Agriculture. Farmers must be equipped with necessary agricultural implements such as tractors, hoes, pangas as well as seedlings for planting. The first priority must be food security. There is no country in the world, that ever developed by relying on imports. With prevailing peace, it will be disheartening to the new nation continue importing food from neighboring countries such as Kenya and Uganda, when South Sudan is so fertile with 80% of it being arable land. In fact, South Sudan has the capacity to feed the entire east and central Africa with food grains. The government must invest in irrigation to make commercial farming take root in the country. The mechanized farming and use of fertilizers and certified seeds ongoing in upper Nile, Jonglei and northern Bahr-el-Ghazal regions, should be extended to other regions in the country
The country should also set aside land for use by investors who want to invest in agriculture. It must however guard against selfish rich business people who are likely to invade the country to buy its land hence rendering indigenous people landless and slaves.
Infrastructure. Investment in agriculture should go along with investing in road construction, to link the agricultural areas to the towns and other trading centers. It is only in Juba where one finds few tarmac roads. The rest of the country is connected with dirt roads which are impassable during the rain seasons. Can you imagine that South Sudan has only 42 kilometers of tarmac road with all of it being in capital Juba? The SPLM leadership should invest in infrastructural development and friendly investment policies that will attract private investors to invest in housing construction to make housing costs affordable. A hotel room in Juba goes for $150. One also needs $2000 to be able to rent a one roomed residential premise in this city and this is a reason why many people in this city prefer staying in makeshift shelters.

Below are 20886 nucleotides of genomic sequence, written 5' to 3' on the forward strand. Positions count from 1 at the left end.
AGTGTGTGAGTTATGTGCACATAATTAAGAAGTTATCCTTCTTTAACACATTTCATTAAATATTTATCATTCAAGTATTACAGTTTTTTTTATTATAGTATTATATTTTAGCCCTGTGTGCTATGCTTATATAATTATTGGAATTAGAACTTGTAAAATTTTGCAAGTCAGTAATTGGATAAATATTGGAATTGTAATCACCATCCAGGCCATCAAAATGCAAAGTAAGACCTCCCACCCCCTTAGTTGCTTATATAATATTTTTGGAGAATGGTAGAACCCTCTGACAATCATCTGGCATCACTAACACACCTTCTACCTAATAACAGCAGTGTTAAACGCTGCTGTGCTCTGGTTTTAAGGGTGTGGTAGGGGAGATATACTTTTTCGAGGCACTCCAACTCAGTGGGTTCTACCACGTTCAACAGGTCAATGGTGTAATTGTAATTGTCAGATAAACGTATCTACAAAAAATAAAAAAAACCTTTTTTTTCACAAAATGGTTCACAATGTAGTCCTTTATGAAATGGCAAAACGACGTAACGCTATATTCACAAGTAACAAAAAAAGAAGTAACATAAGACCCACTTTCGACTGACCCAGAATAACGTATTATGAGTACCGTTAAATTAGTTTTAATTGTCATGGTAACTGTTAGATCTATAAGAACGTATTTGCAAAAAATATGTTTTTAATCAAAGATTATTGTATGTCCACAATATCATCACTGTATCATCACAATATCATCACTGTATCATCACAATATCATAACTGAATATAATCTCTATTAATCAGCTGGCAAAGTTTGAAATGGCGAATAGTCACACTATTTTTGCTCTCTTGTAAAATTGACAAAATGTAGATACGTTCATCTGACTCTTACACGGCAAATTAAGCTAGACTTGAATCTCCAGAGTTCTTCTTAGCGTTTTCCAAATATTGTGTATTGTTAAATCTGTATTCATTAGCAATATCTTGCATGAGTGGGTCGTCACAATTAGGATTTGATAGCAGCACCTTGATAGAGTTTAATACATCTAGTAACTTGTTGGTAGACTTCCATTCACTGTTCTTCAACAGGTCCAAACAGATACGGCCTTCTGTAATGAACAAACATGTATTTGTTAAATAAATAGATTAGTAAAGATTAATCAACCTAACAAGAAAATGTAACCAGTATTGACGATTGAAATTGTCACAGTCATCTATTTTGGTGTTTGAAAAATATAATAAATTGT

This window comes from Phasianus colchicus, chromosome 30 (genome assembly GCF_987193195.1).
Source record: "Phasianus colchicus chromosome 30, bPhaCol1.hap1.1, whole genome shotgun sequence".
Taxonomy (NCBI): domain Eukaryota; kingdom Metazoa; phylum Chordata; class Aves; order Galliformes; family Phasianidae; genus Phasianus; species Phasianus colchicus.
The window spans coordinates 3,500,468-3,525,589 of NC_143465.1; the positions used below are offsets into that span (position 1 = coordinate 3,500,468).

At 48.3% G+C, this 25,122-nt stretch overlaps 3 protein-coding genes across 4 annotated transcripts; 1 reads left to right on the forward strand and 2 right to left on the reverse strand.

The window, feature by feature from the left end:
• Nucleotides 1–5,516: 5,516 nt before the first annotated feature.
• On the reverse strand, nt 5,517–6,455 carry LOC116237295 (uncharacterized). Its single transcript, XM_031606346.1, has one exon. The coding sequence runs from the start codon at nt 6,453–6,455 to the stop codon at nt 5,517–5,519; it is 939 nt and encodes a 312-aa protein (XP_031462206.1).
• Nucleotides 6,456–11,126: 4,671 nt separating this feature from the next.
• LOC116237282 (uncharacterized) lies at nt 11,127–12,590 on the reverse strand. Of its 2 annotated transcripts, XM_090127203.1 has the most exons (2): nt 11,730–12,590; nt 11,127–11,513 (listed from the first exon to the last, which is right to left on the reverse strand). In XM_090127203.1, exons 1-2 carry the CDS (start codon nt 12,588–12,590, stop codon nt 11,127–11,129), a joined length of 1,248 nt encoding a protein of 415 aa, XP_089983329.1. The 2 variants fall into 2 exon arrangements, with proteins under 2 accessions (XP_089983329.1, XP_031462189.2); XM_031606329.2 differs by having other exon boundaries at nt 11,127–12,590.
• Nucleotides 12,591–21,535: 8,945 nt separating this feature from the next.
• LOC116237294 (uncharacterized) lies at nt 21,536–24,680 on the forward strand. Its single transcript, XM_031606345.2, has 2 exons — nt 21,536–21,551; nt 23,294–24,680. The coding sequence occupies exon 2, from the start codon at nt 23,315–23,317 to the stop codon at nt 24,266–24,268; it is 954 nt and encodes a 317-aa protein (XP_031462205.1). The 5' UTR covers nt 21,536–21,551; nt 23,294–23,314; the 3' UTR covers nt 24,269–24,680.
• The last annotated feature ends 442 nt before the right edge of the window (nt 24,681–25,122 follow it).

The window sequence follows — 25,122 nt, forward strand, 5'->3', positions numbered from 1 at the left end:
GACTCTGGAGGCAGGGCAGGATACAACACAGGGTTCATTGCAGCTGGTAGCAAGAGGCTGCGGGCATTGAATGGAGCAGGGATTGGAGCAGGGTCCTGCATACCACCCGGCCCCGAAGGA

Education. Education is a vital component in the development process of any country and therefore the leadership of SPLM should also heavily invest in it putting on much emphasis on establishing educational institutions that will its people according to the needs of the its economy. Emphasis should be on vocational training institutions, to equip the citizenry with practical skills that are needed to propel the Nation forward
More health and medical training institutions should be established as 126 children in every 1,000 in South Sudan die, before reaching the age of five while thousands of people lack access to any form of healthcare. One in five women die during childbirth. This calls, for urgency in training of more health professionals.
To the investors out there, there are many areas to invest in this new nation such as mining, quarrying, petroleum refineries, insurance, banking and hospitality facilities among others.
The SPLM leadership has no excuse but to practice leadership that will promote peaceful co-existence of all citizens of South Sudan amidst their cultural, religious, political and ideological differences. The SPLM government can no longer use Khartoum government as a scapegoat for its own failures. It is time to walk the talk of transforming South Sudan.
By Moses Hategeka
The author is a Ugandan based independent governance researcher, public affairs Analyst and writer
Comment on this article!